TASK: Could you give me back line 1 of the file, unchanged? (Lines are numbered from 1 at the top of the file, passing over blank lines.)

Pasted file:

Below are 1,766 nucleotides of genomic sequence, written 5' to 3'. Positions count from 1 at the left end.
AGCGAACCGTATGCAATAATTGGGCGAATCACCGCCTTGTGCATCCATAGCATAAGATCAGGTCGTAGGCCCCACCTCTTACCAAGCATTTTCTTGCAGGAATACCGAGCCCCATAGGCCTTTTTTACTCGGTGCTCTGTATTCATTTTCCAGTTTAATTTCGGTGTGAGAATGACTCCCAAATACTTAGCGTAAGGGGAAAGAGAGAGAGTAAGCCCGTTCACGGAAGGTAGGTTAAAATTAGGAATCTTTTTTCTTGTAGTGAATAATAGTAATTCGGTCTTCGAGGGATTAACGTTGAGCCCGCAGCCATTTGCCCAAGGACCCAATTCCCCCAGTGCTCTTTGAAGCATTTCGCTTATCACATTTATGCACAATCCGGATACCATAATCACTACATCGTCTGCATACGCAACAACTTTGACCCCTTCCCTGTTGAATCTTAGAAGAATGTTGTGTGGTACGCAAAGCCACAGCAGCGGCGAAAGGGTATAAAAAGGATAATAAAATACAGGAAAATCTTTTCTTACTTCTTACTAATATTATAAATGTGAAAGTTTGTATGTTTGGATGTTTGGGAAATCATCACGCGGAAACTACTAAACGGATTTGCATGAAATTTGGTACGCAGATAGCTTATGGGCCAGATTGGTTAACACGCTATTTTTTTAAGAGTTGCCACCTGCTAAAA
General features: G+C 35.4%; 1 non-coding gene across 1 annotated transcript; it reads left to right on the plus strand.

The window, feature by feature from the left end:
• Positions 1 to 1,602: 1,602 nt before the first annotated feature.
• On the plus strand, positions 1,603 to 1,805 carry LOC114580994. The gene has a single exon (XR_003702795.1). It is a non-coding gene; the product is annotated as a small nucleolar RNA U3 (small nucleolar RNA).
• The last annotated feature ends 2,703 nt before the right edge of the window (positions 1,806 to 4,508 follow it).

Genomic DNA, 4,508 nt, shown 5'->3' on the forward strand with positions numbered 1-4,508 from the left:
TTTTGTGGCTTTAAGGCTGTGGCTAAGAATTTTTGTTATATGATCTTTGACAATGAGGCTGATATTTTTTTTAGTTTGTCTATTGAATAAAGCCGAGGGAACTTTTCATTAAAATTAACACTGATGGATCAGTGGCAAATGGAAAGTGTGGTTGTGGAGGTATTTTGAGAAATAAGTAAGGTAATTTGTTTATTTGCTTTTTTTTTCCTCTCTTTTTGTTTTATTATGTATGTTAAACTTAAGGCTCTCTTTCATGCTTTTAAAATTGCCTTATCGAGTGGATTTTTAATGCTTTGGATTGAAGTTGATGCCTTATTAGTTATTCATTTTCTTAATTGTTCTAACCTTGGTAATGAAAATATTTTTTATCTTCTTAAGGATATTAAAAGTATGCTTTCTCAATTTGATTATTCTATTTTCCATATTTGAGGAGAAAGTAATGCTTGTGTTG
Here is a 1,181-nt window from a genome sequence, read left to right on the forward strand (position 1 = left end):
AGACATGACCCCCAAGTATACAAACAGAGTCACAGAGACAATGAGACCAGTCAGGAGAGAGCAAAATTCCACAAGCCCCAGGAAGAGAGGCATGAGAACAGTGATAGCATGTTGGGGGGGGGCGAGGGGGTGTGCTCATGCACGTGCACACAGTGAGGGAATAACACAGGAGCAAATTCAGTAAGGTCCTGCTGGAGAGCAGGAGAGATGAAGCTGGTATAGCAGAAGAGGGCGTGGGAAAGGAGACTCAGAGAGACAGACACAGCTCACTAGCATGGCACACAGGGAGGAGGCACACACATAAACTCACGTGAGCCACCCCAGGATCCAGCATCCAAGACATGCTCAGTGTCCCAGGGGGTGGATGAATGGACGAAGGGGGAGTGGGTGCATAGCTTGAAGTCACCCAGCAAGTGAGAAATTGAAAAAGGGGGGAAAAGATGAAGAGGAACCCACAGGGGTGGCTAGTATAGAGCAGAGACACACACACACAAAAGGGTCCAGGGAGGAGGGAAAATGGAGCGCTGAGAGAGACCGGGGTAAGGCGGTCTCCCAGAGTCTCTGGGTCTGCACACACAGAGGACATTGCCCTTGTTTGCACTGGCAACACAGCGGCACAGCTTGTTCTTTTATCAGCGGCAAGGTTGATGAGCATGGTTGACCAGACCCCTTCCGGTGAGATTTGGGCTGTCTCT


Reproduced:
Below are 1,766 nucleotides of genomic sequence, written 5' to 3'. Positions count from 1 at the left end.